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Buy for $30.79
Winner of the Pulitzer Prize and widely considered to be Edna Ferber’s greatest achievement, So Big is a classic novel of turn-of-the-century Chicago.
Hailed as a novel “to read and remember” (New York Times), So Big is the unforgettable story of the indomitable Selina Peake DeJong and her struggles to stay afloat and maintain her dignity in the face of a challenging marriage, widowhood, and single parenthood. First published in 1924, So Big is a brilliant literary masterwork from one of the 20th century's most accomplished and admired writers and still resonates today with its unflinching views of poverty, sexism, and the drive for success.
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- Julie Gaunky
History of Chicago via One Family
Are you from Chicago? Do you love Chicago? Then, yes, you should listen to this book. Beautifully written with detailed language and references you’ll connect with, the story of this mother and son acts as the catalyst for listeners’ journey through an emerging great city. Poignant truths about is meaningful in line and what ultimately draws us together in relationships, Ferber’s novel had me from the opening line, throughout the saga, and pleased with its resolution.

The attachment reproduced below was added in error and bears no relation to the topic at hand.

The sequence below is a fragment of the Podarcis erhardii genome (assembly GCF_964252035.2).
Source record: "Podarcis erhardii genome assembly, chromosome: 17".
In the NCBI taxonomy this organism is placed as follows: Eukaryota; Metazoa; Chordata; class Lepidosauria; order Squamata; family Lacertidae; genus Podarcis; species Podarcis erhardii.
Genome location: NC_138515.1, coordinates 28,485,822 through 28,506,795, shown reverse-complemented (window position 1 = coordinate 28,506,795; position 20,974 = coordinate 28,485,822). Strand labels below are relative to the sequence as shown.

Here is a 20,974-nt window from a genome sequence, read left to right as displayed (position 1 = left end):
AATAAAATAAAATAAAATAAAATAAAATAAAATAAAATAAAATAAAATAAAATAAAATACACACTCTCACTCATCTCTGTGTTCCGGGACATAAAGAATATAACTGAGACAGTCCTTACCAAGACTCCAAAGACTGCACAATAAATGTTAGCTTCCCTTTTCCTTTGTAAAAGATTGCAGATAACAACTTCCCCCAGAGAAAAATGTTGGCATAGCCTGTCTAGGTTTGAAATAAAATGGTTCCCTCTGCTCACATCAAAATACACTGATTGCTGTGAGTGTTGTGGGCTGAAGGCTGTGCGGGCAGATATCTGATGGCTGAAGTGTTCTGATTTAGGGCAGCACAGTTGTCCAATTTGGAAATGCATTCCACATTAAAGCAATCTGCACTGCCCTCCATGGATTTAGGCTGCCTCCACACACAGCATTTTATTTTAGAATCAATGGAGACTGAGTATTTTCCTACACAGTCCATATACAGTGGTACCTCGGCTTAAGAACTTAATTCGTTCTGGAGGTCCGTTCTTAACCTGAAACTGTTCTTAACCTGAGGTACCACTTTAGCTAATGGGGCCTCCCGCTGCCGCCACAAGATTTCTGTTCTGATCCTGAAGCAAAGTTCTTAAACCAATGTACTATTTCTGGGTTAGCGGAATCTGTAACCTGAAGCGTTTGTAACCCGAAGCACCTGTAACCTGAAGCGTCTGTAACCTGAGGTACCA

1 person found this helpful
- Patrick D. Martin
of course to remove a novel from the Zeitgeist in which it was written is a mistake. nevertheless the author's treatment of race comes across as ham handed. her description of black neighborhoods "spreading ominously" and her description of a " correct Jap servant," come across as equally quaint and small-minded. more damning, is that her portrayal of men is ludicrously superficial. from her description of Dirk and Rolf as young boys who are little more than pet animals to her portrayal of Dirk as an adult who is little more than a marionette in the hands of his female controllers and the economy at Large.
finally, the main character Selena gets to have it both ways: she is successful in business while still pursuing romantic notions of art and beauty. she never makes a wrong decision – not one time - in the entire novel. the entire book comes across as a heroine tale written for young girls.
overall, however, the writing is more than satisfactory and the narrator lends distinctive accents to Dutch farmers and other recent immigrants to the US in the 1890s.